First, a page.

In their anti-Hearing Protection Act editorial — strangely and sloppily titled Congress should turn a deaf ear to the NRA’s campaign against silencers — the Beltway pseudo-intellectuals start their screed by calling the NFA Act “one of the oldest and most effective firearms controls on the book.” Well of course it is! Because . . .
There are some 300 million guns in private hands but only about 900,000 silencers registered as of last year.
The statement presupposes that firearms equipped with silencers present a greater danger to society than those that aren’t. That’s such a bald-faced lie that even The Post felt obliged to submit supporting evidence.
The sound of gunfire also has benefits, health- and safety-wise. The “bang” can signal to bystanders to take cover or help police to locate a threat. Maybe that’s why they say rifles “report.”
To be sure, the noise-reduction devices at issue do not eliminate gun noise; they reduce it by 30 decibels or so, making “suppressor” a more accurate term, and mitigating whatever additional risk the general public might face if the law results in more use of silencers, including unlawful use, as opponents fear.
Silencers are almost never used in murders and other crimes under the current restrictive law, but certainly they would be used in more crimes if there were more of them in circulation.
Wait. What? Silencers prevent escape and ID when criminals go ballistic, but they’re not that bad? Yup, The Post undermines its own argument.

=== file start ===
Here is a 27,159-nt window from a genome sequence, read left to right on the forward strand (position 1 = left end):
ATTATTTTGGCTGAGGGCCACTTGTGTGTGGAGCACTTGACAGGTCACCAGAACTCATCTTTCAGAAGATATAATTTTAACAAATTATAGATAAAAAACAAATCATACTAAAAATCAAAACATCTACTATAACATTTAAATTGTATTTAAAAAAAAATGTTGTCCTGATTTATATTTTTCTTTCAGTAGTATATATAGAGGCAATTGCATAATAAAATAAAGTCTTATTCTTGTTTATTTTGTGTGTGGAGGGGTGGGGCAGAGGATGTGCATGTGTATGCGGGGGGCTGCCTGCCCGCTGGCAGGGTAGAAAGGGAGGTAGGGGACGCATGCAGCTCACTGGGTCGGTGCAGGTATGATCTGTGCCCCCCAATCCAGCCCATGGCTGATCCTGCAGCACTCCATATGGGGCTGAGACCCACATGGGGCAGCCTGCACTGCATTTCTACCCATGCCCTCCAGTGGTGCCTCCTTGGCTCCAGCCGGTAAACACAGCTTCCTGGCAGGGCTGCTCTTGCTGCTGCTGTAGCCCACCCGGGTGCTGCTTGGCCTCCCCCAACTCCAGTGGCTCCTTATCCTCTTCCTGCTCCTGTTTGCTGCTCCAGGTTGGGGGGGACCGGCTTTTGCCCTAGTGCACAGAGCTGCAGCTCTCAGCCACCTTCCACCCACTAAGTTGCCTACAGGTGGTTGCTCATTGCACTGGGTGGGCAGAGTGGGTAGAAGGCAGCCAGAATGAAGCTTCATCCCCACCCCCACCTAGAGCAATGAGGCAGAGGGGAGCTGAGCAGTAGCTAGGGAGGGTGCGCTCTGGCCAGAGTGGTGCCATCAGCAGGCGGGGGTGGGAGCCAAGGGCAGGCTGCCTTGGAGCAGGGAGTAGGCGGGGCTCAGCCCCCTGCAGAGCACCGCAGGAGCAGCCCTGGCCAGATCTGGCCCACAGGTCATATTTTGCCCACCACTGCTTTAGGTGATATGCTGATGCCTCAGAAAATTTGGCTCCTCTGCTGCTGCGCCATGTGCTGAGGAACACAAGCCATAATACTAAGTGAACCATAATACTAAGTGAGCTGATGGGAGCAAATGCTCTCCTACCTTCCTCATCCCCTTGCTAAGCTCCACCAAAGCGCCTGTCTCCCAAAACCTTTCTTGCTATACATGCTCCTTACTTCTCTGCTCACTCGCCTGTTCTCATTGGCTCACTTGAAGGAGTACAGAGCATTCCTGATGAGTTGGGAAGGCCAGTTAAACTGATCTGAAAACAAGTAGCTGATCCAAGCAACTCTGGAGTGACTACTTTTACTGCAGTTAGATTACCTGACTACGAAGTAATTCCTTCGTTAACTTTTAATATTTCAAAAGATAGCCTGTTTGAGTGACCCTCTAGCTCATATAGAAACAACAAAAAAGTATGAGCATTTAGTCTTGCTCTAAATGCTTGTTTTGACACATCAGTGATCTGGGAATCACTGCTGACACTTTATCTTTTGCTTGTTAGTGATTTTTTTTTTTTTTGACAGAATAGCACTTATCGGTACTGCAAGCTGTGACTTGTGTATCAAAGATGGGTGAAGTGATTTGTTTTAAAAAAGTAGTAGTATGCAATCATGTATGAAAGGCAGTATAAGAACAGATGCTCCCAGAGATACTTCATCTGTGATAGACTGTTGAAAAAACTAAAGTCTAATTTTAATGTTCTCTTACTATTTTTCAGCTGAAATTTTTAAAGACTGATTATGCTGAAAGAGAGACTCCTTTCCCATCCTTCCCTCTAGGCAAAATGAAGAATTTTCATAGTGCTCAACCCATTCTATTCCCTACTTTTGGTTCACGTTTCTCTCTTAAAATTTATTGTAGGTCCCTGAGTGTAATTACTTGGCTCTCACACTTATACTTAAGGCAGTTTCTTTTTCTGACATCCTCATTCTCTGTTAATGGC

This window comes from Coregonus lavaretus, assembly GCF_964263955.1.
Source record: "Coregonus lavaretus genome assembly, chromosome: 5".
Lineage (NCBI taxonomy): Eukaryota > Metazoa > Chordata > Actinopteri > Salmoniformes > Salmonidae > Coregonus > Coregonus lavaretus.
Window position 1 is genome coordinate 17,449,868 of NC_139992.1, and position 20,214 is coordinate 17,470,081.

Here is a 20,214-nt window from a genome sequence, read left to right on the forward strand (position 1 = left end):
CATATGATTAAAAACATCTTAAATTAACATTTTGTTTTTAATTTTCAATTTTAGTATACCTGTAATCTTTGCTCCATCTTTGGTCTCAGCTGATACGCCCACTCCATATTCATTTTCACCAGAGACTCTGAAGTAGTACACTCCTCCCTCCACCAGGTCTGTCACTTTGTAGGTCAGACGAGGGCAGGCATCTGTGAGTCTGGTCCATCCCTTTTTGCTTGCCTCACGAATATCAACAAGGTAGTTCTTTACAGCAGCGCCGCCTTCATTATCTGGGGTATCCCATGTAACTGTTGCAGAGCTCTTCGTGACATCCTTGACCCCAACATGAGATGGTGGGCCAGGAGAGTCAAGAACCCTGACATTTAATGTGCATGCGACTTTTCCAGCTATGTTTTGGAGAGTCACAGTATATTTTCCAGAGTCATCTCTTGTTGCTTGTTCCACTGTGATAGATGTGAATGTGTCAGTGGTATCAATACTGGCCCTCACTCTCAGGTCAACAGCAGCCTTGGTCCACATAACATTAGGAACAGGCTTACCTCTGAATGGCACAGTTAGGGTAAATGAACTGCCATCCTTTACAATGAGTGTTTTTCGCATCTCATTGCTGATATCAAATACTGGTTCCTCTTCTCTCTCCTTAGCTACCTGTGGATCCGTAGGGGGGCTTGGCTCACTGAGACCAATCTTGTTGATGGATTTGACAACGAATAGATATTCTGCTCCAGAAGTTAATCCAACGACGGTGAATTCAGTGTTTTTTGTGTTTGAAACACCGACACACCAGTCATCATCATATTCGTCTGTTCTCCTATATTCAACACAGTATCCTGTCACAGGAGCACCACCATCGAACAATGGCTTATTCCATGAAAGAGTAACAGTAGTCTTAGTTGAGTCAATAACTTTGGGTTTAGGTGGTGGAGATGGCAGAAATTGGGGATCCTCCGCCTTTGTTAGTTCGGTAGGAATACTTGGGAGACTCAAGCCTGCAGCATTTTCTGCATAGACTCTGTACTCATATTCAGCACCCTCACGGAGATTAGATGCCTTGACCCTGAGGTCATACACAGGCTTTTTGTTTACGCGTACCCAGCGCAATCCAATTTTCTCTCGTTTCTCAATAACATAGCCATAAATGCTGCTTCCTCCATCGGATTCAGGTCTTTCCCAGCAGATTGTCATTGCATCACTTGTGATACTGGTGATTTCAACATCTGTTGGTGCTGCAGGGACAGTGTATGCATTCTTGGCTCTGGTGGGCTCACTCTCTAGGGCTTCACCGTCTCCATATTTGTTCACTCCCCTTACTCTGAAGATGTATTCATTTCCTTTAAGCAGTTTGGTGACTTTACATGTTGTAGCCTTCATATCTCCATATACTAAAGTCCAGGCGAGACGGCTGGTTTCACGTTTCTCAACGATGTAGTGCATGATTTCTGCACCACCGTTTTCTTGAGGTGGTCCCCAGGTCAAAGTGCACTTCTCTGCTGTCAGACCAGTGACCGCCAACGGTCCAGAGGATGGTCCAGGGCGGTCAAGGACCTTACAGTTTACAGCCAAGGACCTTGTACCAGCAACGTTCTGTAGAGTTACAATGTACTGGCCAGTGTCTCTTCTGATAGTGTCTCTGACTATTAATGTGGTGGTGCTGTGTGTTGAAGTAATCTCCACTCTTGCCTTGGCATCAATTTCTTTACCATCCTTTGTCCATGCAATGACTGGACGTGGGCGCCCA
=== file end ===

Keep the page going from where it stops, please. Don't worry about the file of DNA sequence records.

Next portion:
Even a marginal increase in risk to the population cannot be justified, unless the harms to the minority from current policy are very severe and there are no means to reduce them other than the proposed legislation. In fact, the harms to shooters are modest — somewhat elevated risk of non-total hearing loss, essentially — and effective alternatives to silencers are readily available.
“Somewhat elevated risk of non-total hearing loss.” Could they be any more vague? Or insensitive to the suffering caused by “non-total” hearing loss. Doubtful. And this is as specific as they get.
On March 16, the National Hearing Conservation Organization issued an official position on Recreational Firearm Noise, which emphasized that hearing loss from exposure to gunfire is “largely preventable with the use of appropriately fitted hearing protection devices,” such as earplugs or earmuffs. The problem is that firearms users generally don’t take these simple precautions. Suppressors might help, NHCA acknowledged, but not “without the wearing of hearing protection.” In other words, “manufacturers cannot guarantee that use of noise suppressors alone will prevent hearing loss.”
Funny, but I can’t recall a single time I saw a firearms owner who didn’t wear ear protection when shooting. And I can think of dozens — myself included — who suffer from hearing loss anyway.
Despite the obvious benefits of equipping guns with silencers, The Post reckons the issue can’t be addressed before the NRA launches a major pro-ear muff campaign (like they don’t advise ear protection in every course they’ve ever taught) and does some research. Apparently what’s going on now is “just the usual political noise.”
Ain’t that the truth.